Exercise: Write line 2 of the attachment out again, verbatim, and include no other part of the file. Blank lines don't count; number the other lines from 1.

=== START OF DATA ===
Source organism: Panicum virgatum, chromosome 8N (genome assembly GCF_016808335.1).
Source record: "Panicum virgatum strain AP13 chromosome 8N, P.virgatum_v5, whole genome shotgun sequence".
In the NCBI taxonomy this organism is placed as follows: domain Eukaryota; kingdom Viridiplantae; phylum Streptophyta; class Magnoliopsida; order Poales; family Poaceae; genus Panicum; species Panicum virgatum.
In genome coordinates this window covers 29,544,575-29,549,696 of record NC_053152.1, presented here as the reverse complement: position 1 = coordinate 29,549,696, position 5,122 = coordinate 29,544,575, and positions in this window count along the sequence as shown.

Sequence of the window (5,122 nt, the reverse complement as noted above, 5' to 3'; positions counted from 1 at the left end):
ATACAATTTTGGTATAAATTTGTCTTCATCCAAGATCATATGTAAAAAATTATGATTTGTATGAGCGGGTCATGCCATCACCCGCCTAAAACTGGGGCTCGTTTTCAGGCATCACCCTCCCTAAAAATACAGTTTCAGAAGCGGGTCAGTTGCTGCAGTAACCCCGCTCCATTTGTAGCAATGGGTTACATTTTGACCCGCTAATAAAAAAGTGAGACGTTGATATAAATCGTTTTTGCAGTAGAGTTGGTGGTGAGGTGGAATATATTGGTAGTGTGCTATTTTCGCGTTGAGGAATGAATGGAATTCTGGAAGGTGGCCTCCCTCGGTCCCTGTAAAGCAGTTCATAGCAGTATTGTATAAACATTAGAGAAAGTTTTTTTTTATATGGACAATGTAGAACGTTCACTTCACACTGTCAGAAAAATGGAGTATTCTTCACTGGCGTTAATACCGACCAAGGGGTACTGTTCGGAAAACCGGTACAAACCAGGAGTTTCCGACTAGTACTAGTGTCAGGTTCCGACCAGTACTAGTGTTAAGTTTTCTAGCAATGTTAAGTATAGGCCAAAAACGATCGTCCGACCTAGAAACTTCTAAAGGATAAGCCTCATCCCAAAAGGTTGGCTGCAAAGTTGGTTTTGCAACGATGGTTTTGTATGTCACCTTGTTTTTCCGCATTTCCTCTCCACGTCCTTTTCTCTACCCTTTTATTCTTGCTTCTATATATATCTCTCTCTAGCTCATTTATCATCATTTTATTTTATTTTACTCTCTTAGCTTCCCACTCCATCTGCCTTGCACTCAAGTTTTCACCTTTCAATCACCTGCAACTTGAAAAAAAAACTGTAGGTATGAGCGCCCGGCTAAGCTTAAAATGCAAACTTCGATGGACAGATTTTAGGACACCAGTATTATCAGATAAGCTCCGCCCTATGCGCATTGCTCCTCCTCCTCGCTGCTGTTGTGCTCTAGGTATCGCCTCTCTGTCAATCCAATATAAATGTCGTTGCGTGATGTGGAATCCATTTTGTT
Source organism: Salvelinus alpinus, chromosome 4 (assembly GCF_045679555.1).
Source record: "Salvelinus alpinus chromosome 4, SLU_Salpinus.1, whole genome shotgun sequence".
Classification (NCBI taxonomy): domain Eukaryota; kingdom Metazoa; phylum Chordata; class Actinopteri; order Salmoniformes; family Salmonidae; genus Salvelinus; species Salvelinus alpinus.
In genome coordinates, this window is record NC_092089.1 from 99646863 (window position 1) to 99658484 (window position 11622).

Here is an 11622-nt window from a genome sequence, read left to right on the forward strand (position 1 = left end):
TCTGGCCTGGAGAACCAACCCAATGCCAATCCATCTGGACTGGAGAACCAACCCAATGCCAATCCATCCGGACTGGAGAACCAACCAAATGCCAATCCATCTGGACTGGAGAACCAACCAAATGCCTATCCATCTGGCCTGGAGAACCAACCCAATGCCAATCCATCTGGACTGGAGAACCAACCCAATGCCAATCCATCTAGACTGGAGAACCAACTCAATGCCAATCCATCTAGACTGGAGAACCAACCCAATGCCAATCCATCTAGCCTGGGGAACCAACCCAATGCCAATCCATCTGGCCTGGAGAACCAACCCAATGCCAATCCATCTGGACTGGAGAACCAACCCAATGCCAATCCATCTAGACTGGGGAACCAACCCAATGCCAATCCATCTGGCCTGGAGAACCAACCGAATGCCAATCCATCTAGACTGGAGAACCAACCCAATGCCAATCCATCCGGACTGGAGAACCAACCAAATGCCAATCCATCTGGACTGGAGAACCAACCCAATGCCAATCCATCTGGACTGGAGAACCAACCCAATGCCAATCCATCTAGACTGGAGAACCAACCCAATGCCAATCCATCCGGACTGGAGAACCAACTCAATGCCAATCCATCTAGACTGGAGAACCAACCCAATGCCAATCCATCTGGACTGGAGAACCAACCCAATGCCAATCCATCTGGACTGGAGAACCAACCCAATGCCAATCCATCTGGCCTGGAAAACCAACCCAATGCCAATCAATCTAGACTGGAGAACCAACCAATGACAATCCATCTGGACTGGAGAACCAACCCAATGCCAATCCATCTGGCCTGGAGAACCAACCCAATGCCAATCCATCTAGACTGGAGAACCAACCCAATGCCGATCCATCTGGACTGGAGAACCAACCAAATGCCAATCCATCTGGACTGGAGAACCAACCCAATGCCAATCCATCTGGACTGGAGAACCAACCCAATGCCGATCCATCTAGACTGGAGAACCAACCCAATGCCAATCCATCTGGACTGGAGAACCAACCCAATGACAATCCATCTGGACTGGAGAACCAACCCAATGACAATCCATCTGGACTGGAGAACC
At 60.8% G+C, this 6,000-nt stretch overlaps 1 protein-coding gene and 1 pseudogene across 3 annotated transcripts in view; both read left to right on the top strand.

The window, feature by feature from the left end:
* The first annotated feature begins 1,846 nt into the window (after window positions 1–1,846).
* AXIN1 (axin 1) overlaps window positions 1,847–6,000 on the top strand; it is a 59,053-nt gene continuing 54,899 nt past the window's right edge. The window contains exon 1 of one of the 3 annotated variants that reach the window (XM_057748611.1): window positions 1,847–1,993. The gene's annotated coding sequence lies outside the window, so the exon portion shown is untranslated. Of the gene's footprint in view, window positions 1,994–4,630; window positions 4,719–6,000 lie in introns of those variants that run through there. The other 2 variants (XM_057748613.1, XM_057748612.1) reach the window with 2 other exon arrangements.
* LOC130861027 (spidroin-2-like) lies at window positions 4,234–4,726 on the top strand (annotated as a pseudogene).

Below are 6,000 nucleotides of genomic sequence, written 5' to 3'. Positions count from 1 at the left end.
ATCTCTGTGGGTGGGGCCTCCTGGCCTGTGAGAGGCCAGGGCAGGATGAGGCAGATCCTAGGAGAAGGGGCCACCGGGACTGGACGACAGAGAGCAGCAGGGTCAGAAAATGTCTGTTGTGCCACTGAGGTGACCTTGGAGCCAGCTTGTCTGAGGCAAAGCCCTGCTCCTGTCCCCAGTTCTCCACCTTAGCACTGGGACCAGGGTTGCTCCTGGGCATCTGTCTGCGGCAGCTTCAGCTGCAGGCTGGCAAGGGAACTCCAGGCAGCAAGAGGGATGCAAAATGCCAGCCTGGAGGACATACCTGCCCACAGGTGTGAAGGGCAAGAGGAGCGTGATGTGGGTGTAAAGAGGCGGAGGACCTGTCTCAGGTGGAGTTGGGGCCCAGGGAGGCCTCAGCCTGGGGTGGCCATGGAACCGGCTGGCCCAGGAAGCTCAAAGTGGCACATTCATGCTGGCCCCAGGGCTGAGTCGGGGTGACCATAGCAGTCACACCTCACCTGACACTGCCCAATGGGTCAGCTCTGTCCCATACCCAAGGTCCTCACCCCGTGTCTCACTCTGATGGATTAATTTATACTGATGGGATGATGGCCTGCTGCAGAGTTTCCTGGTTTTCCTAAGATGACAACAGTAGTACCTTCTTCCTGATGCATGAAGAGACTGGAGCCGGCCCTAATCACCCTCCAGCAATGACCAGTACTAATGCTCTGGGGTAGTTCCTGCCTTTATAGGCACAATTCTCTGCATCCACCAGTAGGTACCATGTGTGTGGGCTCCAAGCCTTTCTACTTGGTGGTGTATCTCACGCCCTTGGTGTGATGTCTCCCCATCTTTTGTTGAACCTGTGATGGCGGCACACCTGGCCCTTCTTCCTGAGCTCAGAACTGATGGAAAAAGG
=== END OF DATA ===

Source record: "Panicum virgatum strain AP13 chromosome 8N, P.virgatum_v5, whole genome shotgun sequence".